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So, Addie (our 2 1/2 year old) has become more and more conversational.
We can really have basically regular conversations with her at the dinner. Though her information isn’t always accurate.
Dad: What’d you do today, Addie?
Addie: ummmmm I went to Home Depot and the zoo and played puzzles.
Me: nope, we had a friend over and played puzzles
Addie: Oh yeah, I played with [kid’s name] and did puzzles.
Ok, so it’s not riveting adult conversation.
But it is pretty funny. And while tiring at times, I do love to hear what’s on her mind and her perceptions of things that have happened.
An added bonus is she says really funny things now. Sometimes ha-ha funny.
And sometimes, mom-shrinking-in-embarrassment-and-shame-funny.
Here are a couple recent embarrassing kid moments.
Scene – I took Addie only with me to Walmart for a grocery/ household shopping trip. She was sitting up in the baby/ toddler part of the cart facing me, and we were finishing up our trip in the office & school supplies area. I was looking at calendars. Another lady was in the aisle right behind me. Her cart was full to the brim of school supplies. She and I exchanged casual and brief conversation. She was having trouble finding the exact style of notebook on her kid’s school supply list and I wasn’t finding the type of calendar I wanted. She jokingly reminisced on the days when she had one toddler in her cart. I heard a couple of the notebooks fall out of her cart and the next thing happened so fast. She was quite overweight and standing pretty close to Addie when she bent over to pick them up. I was still browsing calendars when I heard Addie start to say in her high-pitched, LOUD, inquisitive voice, “mommy why that lady….. is that lady….. that lady….. ” I could tell she was searching for a phrase but couldn’t get it out. [Now, sometimes when we talk to strangers in a store or the cashier or the bank teller Addie will say “what’s that lady doing?” or “who is that?” And I’ll explain, “oh she has a name tag, it looks like her name is Susan.” Or “she is helping us buy our groceries or deposit our money.” She inherits her verbal processing from yours truly.] So at first I thought she was trying to process that those notebooks fell out….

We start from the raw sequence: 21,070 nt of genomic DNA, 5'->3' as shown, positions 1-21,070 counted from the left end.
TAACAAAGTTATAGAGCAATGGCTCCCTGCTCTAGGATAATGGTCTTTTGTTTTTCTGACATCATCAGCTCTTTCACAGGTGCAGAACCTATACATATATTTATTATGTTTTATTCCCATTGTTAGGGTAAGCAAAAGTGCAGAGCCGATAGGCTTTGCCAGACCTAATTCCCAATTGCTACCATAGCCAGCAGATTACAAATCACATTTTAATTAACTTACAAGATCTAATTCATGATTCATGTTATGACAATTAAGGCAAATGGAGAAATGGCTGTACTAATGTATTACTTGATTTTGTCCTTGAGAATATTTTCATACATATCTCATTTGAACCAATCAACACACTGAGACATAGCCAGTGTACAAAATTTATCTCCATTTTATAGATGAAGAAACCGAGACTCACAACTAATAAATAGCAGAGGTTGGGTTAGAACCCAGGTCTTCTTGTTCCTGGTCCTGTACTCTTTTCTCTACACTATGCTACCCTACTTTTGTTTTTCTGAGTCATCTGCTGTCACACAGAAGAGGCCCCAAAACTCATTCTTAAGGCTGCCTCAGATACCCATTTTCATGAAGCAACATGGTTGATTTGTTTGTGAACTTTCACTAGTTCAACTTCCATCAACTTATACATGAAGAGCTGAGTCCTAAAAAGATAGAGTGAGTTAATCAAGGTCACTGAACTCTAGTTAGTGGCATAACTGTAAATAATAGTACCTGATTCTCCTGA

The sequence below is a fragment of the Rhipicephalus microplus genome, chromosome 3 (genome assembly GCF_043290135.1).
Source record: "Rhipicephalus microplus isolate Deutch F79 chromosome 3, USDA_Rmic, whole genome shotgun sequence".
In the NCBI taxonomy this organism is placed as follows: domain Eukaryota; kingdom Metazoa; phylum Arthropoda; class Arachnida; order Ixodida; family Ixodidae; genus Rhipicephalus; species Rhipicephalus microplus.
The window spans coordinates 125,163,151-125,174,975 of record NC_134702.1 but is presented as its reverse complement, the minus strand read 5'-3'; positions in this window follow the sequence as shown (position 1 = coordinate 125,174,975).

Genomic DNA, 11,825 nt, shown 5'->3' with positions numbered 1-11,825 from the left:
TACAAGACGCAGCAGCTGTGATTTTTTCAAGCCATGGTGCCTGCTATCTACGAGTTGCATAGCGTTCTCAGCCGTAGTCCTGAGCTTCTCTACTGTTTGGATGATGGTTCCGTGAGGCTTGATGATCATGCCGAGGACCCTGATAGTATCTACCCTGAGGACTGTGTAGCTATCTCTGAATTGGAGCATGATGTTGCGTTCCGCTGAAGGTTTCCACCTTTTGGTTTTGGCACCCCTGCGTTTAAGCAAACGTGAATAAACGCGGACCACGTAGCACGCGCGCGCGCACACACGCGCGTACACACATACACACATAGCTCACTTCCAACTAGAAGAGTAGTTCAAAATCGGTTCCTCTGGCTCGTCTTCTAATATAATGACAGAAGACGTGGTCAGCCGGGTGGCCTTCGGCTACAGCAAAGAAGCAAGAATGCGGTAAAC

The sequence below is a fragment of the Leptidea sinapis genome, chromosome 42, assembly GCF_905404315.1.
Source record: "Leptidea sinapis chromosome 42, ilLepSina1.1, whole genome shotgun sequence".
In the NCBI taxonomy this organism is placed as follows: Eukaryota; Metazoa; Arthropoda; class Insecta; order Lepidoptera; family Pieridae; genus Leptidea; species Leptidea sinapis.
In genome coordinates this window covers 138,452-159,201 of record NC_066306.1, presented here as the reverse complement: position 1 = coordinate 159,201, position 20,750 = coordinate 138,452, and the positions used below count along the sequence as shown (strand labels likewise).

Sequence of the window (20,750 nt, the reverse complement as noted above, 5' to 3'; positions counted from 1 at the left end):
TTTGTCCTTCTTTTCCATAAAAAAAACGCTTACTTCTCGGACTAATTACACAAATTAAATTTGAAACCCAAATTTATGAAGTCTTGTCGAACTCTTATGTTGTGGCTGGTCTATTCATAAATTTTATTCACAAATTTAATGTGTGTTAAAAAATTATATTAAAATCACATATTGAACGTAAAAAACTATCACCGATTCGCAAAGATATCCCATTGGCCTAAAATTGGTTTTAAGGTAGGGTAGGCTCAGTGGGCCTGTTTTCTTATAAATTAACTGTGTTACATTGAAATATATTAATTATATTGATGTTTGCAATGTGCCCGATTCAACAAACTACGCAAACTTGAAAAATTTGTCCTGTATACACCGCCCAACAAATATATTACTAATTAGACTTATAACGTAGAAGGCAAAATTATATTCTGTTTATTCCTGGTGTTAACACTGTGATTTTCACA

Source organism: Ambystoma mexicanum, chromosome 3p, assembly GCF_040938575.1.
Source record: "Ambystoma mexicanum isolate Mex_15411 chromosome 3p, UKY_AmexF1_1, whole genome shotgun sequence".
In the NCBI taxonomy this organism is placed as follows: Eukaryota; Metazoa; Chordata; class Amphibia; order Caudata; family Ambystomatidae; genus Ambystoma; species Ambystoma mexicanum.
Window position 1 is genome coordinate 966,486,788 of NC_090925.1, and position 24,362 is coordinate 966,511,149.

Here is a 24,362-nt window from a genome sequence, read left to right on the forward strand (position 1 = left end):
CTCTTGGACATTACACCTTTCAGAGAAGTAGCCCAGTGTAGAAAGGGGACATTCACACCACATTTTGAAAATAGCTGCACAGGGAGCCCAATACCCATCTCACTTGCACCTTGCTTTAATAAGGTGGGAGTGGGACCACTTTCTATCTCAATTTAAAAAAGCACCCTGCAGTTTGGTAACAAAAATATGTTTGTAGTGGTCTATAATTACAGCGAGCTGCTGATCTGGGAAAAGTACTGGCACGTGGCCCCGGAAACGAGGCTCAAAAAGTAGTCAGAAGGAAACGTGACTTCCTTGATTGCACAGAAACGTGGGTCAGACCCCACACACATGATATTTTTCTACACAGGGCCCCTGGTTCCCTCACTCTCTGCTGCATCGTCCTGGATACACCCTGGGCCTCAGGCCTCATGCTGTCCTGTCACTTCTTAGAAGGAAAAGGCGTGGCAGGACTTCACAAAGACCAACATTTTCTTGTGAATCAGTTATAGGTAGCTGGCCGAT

Then I put 2 and 2 together and noticed our fellow shopper was bent over kind of in Addie’s face and I could see that Addie for the first time was noticing someone had a different figure.
I threw my calendar back on the shelf, trying to evacuate the aisle as soon as possible. Right as we turned the corner, barely avoiding a crash with the most unfortunately placed cardboard shelf of calculators, Addie said, seemingly so loud, “Does that lady have big jeans?” I shoved my hand over her mouth, anticipating something terrible coming out.
I said, “shhhhh” trying to overpower her volume -“we don’t talk about peoples’s jeans,” I whispered in my firm mommy voice, doing a full out speed-mom-walk away from the office supply section.
Me: “We can talk about it later. Not in walmart.”
Addie: “Why that happen?”
Me: “Ok, time to go buy our things now. Will you help me put them on the belt?”
Scene – The girls were both having a pre-bedtime snack & milk at the table, Addie sitting in one of the regular chairs (aka: big girl chairs), up on her knees. I am wearing a gray v-neck somewhat loose fitting t-shirt and came over to bring them another round of grapes, standing right next to Addie.
Addie: Mommy do you have a baby in your tummy?
Me: What? No. Does someone else have a baby in her tummy?
Me: Where does it look like I have a baby in my tummy?
Addie: [getting up on her knees] “right here.”